I wrote last week about Jeremiah’s prophecies of Judah’s exile into Babylon and the unpopularity of that message. The book of Daniel and Ezekiel, in addition to parts of Jeremiah, contain additional prophesies and historical accounts of events in Babylon during this exile.
Last week we read Daniel 1-3, which tell of events in Babylon that happened to a group of the exiles from Jerusalem during Nebuchadnezzar’s reign. Daniel and his friends were brought to Babylon and trained according to Babylonian ways to serve in the king’s court. These chapters tell how they relied on God and stayed true to Him in the face of obstacles met in Babylon, ultimately resulting in their deliverance from death and God receiving credit and glory for their rescue.
Jeremiah’s word during the events of the exile focus a lot on God’s impending judgment on the nations He used to enact judgment on Israel. Consider the following from Jeremiah 51:20-26.
You [Babylon] are my hammer and weapon of war: with you I break nations in pieces; with you I destroy kingdoms; with you I break in pieces the horse and his rider; with you I break in pieces the chariot and the charioteer; with you I break in pieces man and woman; with you I break in pieces the old man and the youth; with you I break in pieces the young man and the young woman; with you I break in pieces the shepherd and his flock; with you I break in pieces the farmer and his team; with you I break in pieces governors and commanders. “I will repay Babylon and all the inhabitants of Chaldea before your very eyes for all the evil that they have done in Zion, declares the LORD. “Behold, I am against you, O destroying mountain, declares the LORD, which destroys the whole earth; I will stretch out my hand against you, and roll you down from the crags, and make you a burnt mountain. No stone shall be taken from you for a corner and no stone for a foundation, but you shall be a perpetual waste, declares the LORD.
Through Jeremiah, God declares to Babylon that he will punish them. Now, you may ask, “How is it fair for God to punish the very people that he uses to do His will?”
God’s judgment is always based on the response of people to His sovereignty. Babylon had ultimately rejected God’s authority and worshipped other gods. For example, back in Daniel, chapters 2 and 3 we are told how Nebuchadnezzar declared that Daniel’s God is “truly… God of gods and Lord of kings”. Yet in the very next chapter he builds a statue of himself and orders everyone to worship it. When Daniel’s friends refuse, the king throws them into a fiery furnace to be executed, but God delivers them from the flames. Nebuchadnezzar then declares that no one should ever speak against their God. However, in chapter 4, the king takes claim for Babylon’s power and might for himself, resulting in God’s taking the throne from him.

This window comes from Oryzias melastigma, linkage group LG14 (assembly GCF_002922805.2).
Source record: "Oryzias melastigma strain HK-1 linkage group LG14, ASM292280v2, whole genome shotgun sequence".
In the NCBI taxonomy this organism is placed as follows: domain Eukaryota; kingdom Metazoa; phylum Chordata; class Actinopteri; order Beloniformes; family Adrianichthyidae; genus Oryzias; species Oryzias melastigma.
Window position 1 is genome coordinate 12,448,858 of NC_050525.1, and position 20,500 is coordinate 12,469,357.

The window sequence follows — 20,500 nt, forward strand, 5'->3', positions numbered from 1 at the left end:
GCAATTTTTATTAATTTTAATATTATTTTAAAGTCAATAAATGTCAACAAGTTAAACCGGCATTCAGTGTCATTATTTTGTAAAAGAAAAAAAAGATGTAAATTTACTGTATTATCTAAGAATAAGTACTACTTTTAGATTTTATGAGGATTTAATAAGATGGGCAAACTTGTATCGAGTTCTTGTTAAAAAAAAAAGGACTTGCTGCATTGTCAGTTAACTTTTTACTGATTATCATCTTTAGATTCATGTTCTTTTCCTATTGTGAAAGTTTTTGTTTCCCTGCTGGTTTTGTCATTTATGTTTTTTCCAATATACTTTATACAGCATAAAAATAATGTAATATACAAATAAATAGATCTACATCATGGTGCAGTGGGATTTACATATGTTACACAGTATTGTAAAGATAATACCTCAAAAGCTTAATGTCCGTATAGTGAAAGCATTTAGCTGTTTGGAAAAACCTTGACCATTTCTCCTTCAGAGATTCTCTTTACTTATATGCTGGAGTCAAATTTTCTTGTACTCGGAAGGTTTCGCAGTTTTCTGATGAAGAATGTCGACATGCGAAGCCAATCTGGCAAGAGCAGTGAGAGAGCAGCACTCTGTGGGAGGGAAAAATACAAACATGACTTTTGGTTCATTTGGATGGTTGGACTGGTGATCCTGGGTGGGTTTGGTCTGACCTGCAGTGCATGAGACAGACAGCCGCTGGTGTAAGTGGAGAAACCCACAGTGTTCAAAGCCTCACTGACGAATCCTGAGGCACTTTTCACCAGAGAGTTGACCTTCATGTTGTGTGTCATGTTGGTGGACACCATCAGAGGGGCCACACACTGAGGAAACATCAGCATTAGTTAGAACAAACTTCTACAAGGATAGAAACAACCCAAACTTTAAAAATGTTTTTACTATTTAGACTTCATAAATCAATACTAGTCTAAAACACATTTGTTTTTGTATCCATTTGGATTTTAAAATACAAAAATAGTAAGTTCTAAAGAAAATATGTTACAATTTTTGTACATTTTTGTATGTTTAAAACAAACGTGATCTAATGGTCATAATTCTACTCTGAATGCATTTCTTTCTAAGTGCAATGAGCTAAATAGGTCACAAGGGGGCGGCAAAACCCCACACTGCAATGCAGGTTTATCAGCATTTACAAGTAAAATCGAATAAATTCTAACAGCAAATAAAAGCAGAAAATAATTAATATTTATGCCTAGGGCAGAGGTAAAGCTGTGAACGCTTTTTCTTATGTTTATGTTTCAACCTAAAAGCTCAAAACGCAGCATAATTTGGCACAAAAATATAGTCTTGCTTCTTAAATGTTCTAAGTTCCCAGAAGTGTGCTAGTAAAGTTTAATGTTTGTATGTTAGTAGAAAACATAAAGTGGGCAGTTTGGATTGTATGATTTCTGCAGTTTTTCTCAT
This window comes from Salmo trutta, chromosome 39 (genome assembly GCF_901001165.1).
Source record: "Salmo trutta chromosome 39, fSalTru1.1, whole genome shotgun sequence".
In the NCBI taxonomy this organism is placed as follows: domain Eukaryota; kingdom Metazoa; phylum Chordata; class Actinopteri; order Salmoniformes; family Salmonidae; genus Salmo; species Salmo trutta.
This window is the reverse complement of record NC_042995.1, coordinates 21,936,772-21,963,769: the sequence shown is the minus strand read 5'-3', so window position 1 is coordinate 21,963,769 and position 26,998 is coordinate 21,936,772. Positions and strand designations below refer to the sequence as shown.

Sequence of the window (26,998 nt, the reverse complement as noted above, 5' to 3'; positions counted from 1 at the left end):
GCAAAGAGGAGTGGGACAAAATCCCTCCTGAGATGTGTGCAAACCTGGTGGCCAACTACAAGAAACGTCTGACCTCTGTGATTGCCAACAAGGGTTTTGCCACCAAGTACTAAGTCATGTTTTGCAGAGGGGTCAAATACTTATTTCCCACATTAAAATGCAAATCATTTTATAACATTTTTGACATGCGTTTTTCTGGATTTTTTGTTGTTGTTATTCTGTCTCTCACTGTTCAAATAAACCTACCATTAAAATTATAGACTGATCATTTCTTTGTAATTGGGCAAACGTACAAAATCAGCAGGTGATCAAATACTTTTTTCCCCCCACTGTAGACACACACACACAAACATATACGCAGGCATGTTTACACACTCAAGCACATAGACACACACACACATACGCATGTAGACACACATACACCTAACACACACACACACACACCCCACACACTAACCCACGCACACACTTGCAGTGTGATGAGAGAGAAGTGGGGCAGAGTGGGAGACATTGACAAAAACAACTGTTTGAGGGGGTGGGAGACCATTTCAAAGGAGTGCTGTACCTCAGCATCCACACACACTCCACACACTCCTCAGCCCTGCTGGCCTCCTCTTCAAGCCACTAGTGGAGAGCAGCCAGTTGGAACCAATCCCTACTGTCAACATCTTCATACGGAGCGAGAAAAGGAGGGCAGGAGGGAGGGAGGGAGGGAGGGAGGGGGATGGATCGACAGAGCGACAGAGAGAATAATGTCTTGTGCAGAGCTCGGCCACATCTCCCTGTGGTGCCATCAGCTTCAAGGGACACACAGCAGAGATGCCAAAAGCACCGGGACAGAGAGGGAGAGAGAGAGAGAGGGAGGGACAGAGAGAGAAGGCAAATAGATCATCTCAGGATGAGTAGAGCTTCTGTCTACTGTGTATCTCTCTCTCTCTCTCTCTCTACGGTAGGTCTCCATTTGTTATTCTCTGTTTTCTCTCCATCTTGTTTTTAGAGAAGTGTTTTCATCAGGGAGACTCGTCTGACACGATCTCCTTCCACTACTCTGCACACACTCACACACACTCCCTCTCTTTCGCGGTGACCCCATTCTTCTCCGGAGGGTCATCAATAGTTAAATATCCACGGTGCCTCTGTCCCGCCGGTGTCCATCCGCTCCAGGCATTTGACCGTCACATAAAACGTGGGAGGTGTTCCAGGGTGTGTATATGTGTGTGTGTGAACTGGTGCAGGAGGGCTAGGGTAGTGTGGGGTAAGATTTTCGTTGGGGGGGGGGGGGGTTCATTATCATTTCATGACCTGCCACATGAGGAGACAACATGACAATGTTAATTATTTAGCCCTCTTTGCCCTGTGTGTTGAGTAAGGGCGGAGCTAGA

Assyria did the same thing. Jonah preached to it and they repented (Jonah 4), but not that long after another king of Assyria thumbed his nose at God (2 Kings 19), claiming that no god is more powerful than him (the king). God struck his entire army dead!
Ezekiel (the man) started his ministry in Jerusalem, playing out several object lessons as prescribed by God to illustrate the coming conquer and exile of Jerusalem. He then went to Babylon and continued his prophesies and visions. There is an interesting passage early in the book (Ezekiel 3:17-21) in which God explains Ezekiel’s responsibilities as prophet.
Son of man, I have made you a watchman for the house of Israel. Whenever you hear a word from my mouth, you shall give them warning from me. If I say to the wicked, ‘You shall surely die,’ and you give him no warning, nor speak to warn the wicked from his wicked way, in order to save his life, that wicked person shall die for his iniquity, but his blood I will require at your hand. But if you warn the wicked, and he does not turn from his wickedness, or from his wicked way, he shall die for his iniquity, but you will have delivered your soul. Again, if a righteous person turns from his righteousness and commits injustice, and I lay a stumbling block before him, he shall die. Because you have not warned him, he shall die for his sin, and his righteous deeds that he has done shall not be remembered, but his blood I will require at your hand. But if you warn the righteous person not to sin, and he does not sin, he shall surely live, because he took warning, and you will have delivered your soul.”
Note that Ezekiel was responsible for speaking God’s message whether anyone listens or not. Those who reject the message will be held accountable for their rejection, but Ezekiel is being held accountable to the message he’s been given.
Another main element of the book of Ezekiel is focused on the temple. In chapters 8-10, Ezekiel has a vision of the atrocities that have been committed in the name of worship and then he sees the glory of the Lord departing from the temple. Later in the book, he gets a vision of a new temple, but one that has characteristics that are very different than the current temple. I’ll discuss that one in a later blog.